We shall proceed to the consideration of each of these three supplementary accounts, for the purpose of explaining its particular object and utility: but we must previously insist on one essential observation, which is calculated to obviate many objections. We here propose nothing new or extraordinary, nothing but what every man of any education already does, more or less exactly, for his own convenience. We merely furnish the means of giving regularity to what has hitherto been done mechanically and without system ; recommending that what is generally written on scraps of paper or loose leaves, which are liable to be put out of the way, mislaid, and lost, be entered methodically in books suitably arranged. How many persons are in the habit of committing to writing, either in the form of memorandums for themselves, or in letters to their friends, all that we advise them to insert in a regular journal, to which they can refer whenever they please! We propose to apply to daily life some of the practices followed by commercial houses and in

the army.

1. Of the Economical Account. The economical account, or account of receipts and expenses, is not less essential than the preceding : it is connected with the moral journal, but ought to be kept separately, and with great


The habit of thus keeping an account of our pecuniary situation, and striking a balance of our receipts and expenditure, either weekly or monthly, for which purpose we should not have occasion to write more than a page every fortnight or three weeks, constitutes a real practical course of domestic economy, which is useful to persons in

every class of society. It is a method productive of many good results, tending to check the improper application of money, and consequently to ensure the means of comfortable subsistence and tranquillity.* By means of this practice, we impose, as it were, upon ourselves particular sumptuary laws or regulations, according to which we proportion our daily and annual expenditure to our income, by applying our general principle: All things are relative. We acquire the salutary habit of avoiding at the same time avarice and profusion, of never running into debt, or incurring embarrassment in our domestic affairs, and of constantly keeping our receipts and disbursements in an exact proportion, and in a due equilibrium.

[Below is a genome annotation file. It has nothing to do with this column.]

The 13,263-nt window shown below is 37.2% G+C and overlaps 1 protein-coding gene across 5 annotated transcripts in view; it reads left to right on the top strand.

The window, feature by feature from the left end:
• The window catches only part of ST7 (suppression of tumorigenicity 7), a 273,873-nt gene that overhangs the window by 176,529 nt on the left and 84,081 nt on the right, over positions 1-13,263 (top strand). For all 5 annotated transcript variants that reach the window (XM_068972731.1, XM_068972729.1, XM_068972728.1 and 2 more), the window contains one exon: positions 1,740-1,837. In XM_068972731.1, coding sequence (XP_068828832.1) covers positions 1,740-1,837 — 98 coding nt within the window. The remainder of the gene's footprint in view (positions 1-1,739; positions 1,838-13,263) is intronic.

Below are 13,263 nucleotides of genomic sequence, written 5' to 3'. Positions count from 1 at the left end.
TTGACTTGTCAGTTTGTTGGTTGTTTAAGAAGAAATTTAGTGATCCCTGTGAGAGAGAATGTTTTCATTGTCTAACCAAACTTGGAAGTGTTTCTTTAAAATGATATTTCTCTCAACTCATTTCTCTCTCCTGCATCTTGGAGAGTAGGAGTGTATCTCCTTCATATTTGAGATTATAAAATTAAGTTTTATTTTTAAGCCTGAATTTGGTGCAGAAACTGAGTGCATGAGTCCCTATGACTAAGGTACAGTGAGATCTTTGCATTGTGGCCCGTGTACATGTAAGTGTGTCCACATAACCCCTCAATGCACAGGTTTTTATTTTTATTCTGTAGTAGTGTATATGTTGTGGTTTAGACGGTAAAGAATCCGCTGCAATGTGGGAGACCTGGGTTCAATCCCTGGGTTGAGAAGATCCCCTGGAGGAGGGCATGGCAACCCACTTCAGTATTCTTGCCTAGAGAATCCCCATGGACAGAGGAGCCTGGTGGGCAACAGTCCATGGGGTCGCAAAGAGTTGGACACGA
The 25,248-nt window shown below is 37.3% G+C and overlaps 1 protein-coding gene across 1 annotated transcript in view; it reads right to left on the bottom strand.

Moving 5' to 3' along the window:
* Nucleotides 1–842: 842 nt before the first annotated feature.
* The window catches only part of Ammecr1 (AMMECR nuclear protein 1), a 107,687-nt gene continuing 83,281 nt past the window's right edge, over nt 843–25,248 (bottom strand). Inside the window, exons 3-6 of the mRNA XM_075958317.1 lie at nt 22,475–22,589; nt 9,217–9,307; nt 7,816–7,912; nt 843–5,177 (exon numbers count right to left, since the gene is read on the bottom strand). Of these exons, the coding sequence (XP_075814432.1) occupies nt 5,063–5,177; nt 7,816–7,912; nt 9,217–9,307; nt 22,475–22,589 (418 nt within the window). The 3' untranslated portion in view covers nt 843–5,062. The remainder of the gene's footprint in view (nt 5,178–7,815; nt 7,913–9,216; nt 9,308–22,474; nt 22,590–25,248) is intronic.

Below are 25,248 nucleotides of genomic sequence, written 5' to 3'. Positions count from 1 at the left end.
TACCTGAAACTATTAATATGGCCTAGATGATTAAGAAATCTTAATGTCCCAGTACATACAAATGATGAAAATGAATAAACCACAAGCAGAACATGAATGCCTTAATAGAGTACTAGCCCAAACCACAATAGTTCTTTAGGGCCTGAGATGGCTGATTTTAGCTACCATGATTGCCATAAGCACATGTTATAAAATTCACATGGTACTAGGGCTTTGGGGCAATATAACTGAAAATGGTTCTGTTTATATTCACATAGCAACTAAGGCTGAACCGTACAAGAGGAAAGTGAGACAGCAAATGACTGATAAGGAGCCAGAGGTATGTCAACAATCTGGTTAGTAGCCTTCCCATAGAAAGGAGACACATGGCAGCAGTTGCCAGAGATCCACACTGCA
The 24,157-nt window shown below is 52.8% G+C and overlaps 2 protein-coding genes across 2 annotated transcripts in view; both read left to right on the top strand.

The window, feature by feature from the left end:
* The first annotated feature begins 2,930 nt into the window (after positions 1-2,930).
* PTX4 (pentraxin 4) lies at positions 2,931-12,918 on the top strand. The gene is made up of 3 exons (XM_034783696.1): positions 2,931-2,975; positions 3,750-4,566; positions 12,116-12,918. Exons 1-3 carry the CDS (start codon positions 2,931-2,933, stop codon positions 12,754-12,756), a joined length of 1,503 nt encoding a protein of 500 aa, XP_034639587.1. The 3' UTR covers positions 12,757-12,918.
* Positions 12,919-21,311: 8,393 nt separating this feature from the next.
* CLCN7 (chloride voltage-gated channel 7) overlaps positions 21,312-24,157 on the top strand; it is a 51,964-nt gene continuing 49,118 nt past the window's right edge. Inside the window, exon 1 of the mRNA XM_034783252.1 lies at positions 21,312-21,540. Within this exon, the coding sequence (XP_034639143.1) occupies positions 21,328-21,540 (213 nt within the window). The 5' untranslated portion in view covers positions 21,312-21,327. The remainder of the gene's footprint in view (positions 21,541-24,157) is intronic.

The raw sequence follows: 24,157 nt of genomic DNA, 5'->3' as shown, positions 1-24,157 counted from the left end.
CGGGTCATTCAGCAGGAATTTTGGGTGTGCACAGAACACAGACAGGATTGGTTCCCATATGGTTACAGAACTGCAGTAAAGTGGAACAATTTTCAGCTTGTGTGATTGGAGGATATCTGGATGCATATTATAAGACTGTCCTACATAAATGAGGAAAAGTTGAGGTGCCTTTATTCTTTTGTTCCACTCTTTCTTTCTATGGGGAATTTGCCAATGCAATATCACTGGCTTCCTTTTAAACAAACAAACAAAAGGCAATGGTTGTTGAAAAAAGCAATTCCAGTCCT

* How many men, rather from imprudence than criminality, how many fathers of families, in many respects worthy of esteem, have squandered their fortunes, and perhaps even put a period to their lives rather than survive their dishonour, merely for want of keeping such an economical account. This habit of itself would necessarily have apprised them of the gradual derangement of their affairs; it would at least have stopped them on the brink of the precipice, and prevented their total ruin.

Among the Romans, all fathers of families were obliged to keep an account, in which they regularly entered their receipts and expenses, , their active and passive debts; and, under certain circumstances, these accounts were produced as evidence in the courts of justice.* The same custom, familiar to the illustrious Sully from his early youth, trained that great minister, who, by the admirable and unprecedented order which he introduced into the administration of the

* See Cicero's Letters to Atticus, Book 1.